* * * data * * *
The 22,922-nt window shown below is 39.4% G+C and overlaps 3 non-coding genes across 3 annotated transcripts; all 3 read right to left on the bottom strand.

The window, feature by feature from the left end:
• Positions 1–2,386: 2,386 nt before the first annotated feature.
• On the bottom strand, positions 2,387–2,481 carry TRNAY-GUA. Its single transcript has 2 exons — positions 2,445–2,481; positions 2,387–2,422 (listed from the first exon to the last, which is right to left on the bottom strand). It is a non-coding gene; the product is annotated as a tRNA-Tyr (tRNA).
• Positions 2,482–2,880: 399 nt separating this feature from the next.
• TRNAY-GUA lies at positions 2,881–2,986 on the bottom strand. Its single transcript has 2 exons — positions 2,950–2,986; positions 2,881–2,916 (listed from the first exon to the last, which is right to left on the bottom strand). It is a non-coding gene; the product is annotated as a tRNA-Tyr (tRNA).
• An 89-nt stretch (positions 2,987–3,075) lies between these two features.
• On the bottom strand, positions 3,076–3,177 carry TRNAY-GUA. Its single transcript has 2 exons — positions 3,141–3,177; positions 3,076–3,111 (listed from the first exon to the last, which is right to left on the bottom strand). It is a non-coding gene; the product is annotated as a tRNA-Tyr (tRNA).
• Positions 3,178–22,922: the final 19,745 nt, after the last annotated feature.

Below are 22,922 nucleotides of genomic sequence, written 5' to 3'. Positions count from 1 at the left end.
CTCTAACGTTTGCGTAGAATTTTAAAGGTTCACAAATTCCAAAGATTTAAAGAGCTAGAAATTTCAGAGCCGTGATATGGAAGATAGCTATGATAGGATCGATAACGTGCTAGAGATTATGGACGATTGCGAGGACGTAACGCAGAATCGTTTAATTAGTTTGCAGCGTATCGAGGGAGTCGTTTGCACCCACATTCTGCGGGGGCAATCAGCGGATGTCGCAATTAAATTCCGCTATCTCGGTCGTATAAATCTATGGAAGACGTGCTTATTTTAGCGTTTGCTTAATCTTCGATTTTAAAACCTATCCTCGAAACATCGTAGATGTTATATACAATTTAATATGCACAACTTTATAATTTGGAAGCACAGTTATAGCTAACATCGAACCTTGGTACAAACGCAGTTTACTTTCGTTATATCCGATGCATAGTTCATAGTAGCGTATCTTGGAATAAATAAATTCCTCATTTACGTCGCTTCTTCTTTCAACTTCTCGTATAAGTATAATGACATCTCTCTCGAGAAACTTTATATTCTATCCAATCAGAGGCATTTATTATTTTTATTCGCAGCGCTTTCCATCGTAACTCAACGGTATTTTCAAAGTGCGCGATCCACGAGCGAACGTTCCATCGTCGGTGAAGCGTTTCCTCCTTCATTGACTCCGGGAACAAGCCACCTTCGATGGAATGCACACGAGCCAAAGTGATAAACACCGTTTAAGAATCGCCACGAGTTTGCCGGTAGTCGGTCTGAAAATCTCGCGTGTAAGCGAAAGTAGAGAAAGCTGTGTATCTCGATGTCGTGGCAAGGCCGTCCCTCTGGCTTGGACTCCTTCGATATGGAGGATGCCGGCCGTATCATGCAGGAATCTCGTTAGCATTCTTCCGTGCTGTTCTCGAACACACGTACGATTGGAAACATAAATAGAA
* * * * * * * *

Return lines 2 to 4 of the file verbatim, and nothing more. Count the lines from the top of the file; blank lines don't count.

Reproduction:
The window, feature by feature from the left end:
• Positions 1–2,386: 2,386 nt before the first annotated feature.
• On the bottom strand, positions 2,387–2,481 carry TRNAY-GUA. Its single transcript has 2 exons — positions 2,445–2,481; positions 2,387–2,422 (listed from the first exon to the last, which is right to left on the bottom strand). It is a non-coding gene; the product is annotated as a tRNA-Tyr (tRNA).